48 in. Bull Moose, my uncle Mike and I

So, I am sure most of you don’t know what it’s like to break down a 1200-1400 lb. animal into manageable pieces.  Let me just tell you that one leg of that animal weighs about 120 lbs. of awkwardness!  Shouldering that awkward leg and walking over uneven ground and through knee-deep mud is one of the harder workouts I have ever done.  At the time I did not train for functional fitness whether it be Crossfit or olympic weightlifting, therefore, struggled with the task at hand.  I can remember my dad and uncle giving my shit about how I spend so much time at the gym, this should be easy!  This was the turning point.  I realized that what I did at the gym did not translate over to really anything in real life.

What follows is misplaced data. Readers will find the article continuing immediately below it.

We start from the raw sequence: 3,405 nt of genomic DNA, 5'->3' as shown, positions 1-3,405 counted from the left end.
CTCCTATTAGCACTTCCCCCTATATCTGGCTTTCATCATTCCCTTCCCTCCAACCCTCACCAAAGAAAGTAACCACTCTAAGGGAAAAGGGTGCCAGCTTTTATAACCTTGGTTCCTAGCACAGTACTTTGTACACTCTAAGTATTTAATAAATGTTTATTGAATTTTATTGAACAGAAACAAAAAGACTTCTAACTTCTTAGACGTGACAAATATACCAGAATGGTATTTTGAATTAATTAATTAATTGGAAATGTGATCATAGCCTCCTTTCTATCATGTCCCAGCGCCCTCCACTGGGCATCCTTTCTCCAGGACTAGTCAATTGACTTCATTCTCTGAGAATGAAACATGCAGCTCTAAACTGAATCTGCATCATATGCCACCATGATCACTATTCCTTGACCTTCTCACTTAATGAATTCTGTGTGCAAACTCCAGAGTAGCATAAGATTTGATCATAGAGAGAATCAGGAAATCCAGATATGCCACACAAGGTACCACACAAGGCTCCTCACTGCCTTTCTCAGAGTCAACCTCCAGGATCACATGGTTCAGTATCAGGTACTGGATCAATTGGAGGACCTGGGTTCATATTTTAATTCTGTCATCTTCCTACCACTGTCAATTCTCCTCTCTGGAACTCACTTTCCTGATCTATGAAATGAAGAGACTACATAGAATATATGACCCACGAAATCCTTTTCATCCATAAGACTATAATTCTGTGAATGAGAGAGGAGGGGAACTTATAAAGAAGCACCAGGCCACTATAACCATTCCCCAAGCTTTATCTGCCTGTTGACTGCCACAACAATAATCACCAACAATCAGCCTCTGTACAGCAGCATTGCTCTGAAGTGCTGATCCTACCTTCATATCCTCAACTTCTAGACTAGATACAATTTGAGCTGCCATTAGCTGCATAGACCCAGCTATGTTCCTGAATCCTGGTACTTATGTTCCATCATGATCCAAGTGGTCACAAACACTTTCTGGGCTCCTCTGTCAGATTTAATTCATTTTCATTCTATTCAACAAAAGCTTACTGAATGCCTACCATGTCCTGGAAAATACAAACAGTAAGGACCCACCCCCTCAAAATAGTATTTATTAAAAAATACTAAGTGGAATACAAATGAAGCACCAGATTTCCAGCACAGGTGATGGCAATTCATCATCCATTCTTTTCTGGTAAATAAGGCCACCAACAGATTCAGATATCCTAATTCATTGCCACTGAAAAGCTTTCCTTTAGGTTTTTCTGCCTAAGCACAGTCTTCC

I eventually found Crossfit.  What drew me to Crossfit was the method of functional training.  I currently coach Crossfit, and am a personal trainer as well.  I am not the Crossfit coach who thinks Crossfit is the only way.  It has led me into olympic weightlifting which I am following programming by Greg Everett of Catalyst Athletics in CA.  I have realized the benefit of this type of training from an athletic standpoint.  I am in the best shape of my life.  Stronger, faster, more flexible, better endurance… When this type of training is coupled with good nutrition, you are essentially building an optimal you.  Now how does hunting a moose have anything to do with good nutrition?